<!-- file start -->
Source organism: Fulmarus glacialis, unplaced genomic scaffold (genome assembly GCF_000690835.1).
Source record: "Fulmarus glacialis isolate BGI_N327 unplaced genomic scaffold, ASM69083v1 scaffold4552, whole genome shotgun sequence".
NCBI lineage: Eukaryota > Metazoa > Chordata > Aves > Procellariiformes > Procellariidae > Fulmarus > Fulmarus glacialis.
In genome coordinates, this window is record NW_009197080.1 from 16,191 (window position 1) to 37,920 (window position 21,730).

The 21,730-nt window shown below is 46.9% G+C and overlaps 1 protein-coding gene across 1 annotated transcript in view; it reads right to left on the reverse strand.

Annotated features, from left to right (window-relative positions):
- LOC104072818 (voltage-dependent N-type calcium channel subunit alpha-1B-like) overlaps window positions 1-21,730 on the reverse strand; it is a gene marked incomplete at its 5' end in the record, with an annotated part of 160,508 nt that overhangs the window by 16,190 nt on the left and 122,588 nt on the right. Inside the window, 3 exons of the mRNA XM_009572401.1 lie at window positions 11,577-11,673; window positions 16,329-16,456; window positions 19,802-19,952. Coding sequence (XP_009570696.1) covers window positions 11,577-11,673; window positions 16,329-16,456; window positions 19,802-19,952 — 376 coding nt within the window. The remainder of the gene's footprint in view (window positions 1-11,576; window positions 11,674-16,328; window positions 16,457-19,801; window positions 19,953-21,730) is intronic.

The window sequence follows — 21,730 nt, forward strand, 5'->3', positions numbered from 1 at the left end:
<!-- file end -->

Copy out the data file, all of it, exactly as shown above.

Source organism: Fulmarus glacialis, unplaced genomic scaffold (genome assembly GCF_000690835.1).
Source record: "Fulmarus glacialis isolate BGI_N327 unplaced genomic scaffold, ASM69083v1 scaffold4552, whole genome shotgun sequence".
NCBI lineage: Eukaryota > Metazoa > Chordata > Aves > Procellariiformes > Procellariidae > Fulmarus > Fulmarus glacialis.
In genome coordinates, this window is record NW_009197080.1 from 16,191 (window position 1) to 37,920 (window position 21,730).

The 21,730-nt window shown below is 46.9% G+C and overlaps 1 protein-coding gene across 1 annotated transcript in view; it reads right to left on the reverse strand.

Annotated features, from left to right (window-relative positions):
- LOC104072818 (voltage-dependent N-type calcium channel subunit alpha-1B-like) overlaps window positions 1-21,730 on the reverse strand; it is a gene marked incomplete at its 5' end in the record, with an annotated part of 160,508 nt that overhangs the window by 16,190 nt on the left and 122,588 nt on the right. Inside the window, 3 exons of the mRNA XM_009572401.1 lie at window positions 11,577-11,673; window positions 16,329-16,456; window positions 19,802-19,952. Coding sequence (XP_009570696.1) covers window positions 11,577-11,673; window positions 16,329-16,456; window positions 19,802-19,952 — 376 coding nt within the window. The remainder of the gene's footprint in view (window positions 1-11,576; window positions 11,674-16,328; window positions 16,457-19,801; window positions 19,953-21,730) is intronic.

The window sequence follows — 21,730 nt, forward strand, 5'->3', positions numbered from 1 at the left end: